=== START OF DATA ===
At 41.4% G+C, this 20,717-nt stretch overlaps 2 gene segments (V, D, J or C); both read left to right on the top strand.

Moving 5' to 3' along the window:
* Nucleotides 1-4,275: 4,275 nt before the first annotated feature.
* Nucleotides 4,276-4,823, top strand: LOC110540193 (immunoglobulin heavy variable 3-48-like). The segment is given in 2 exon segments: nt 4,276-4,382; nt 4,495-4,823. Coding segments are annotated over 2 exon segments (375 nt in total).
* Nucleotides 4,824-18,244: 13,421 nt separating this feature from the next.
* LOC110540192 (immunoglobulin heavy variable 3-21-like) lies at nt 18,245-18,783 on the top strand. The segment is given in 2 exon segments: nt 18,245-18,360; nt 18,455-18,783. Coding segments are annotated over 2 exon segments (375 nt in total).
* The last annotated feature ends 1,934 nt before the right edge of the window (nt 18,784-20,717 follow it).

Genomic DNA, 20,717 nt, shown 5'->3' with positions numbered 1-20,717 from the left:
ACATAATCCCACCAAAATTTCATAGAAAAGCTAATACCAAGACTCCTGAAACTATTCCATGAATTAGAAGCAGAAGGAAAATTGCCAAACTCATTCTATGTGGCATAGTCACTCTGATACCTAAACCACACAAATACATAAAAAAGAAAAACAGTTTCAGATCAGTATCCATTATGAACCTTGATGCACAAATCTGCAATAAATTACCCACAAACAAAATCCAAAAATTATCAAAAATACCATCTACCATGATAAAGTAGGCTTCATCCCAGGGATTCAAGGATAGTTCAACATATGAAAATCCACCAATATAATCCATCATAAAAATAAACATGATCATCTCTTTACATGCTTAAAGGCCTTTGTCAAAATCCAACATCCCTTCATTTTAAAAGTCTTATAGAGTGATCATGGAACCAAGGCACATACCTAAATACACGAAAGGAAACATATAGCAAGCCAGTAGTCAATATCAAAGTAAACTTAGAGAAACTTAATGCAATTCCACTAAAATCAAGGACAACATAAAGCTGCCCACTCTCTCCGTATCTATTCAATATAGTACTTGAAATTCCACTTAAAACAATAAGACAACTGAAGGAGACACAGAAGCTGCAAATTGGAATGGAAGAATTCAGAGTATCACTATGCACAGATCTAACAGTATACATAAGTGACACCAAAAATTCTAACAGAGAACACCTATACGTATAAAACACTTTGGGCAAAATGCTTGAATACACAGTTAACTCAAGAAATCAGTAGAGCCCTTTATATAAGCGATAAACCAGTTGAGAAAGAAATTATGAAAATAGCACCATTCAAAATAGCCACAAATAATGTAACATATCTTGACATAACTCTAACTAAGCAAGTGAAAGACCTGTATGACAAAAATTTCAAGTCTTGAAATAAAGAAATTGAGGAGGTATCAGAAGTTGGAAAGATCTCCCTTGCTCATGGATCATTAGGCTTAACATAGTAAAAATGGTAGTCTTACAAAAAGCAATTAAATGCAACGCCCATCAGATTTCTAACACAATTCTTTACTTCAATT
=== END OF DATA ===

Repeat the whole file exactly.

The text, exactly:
At 41.4% G+C, this 20,717-nt stretch overlaps 2 gene segments (V, D, J or C); both read left to right on the top strand.

Moving 5' to 3' along the window:
* Nucleotides 1-4,275: 4,275 nt before the first annotated feature.
* Nucleotides 4,276-4,823, top strand: LOC110540193 (immunoglobulin heavy variable 3-48-like). The segment is given in 2 exon segments: nt 4,276-4,382; nt 4,495-4,823. Coding segments are annotated over 2 exon segments (375 nt in total).
* Nucleotides 4,824-18,244: 13,421 nt separating this feature from the next.
* LOC110540192 (immunoglobulin heavy variable 3-21-like) lies at nt 18,245-18,783 on the top strand. The segment is given in 2 exon segments: nt 18,245-18,360; nt 18,455-18,783. Coding segments are annotated over 2 exon segments (375 nt in total).
* The last annotated feature ends 1,934 nt before the right edge of the window (nt 18,784-20,717 follow it).

Genomic DNA, 20,717 nt, shown 5'->3' with positions numbered 1-20,717 from the left:
ACATAATCCCACCAAAATTTCATAGAAAAGCTAATACCAAGACTCCTGAAACTATTCCATGAATTAGAAGCAGAAGGAAAATTGCCAAACTCATTCTATGTGGCATAGTCACTCTGATACCTAAACCACACAAATACATAAAAAAGAAAAACAGTTTCAGATCAGTATCCATTATGAACCTTGATGCACAAATCTGCAATAAATTACCCACAAACAAAATCCAAAAATTATCAAAAATACCATCTACCATGATAAAGTAGGCTTCATCCCAGGGATTCAAGGATAGTTCAACATATGAAAATCCACCAATATAATCCATCATAAAAATAAACATGATCATCTCTTTACATGCTTAAAGGCCTTTGTCAAAATCCAACATCCCTTCATTTTAAAAGTCTTATAGAGTGATCATGGAACCAAGGCACATACCTAAATACACGAAAGGAAACATATAGCAAGCCAGTAGTCAATATCAAAGTAAACTTAGAGAAACTTAATGCAATTCCACTAAAATCAAGGACAACATAAAGCTGCCCACTCTCTCCGTATCTATTCAATATAGTACTTGAAATTCCACTTAAAACAATAAGACAACTGAAGGAGACACAGAAGCTGCAAATTGGAATGGAAGAATTCAGAGTATCACTATGCACAGATCTAACAGTATACATAAGTGACACCAAAAATTCTAACAGAGAACACCTATACGTATAAAACACTTTGGGCAAAATGCTTGAATACACAGTTAACTCAAGAAATCAGTAGAGCCCTTTATATAAGCGATAAACCAGTTGAGAAAGAAATTATGAAAATAGCACCATTCAAAATAGCCACAAATAATGTAACATATCTTGACATAACTCTAACTAAGCAAGTGAAAGACCTGTATGACAAAAATTTCAAGTCTTGAAATAAAGAAATTGAGGAGGTATCAGAAGTTGGAAAGATCTCCCTTGCTCATGGATCATTAGGCTTAACATAGTAAAAATGGTAGTCTTACAAAAAGCAATTAAATGCAACGCCCATCAGATTTCTAACACAATTCTTTACTTCAATT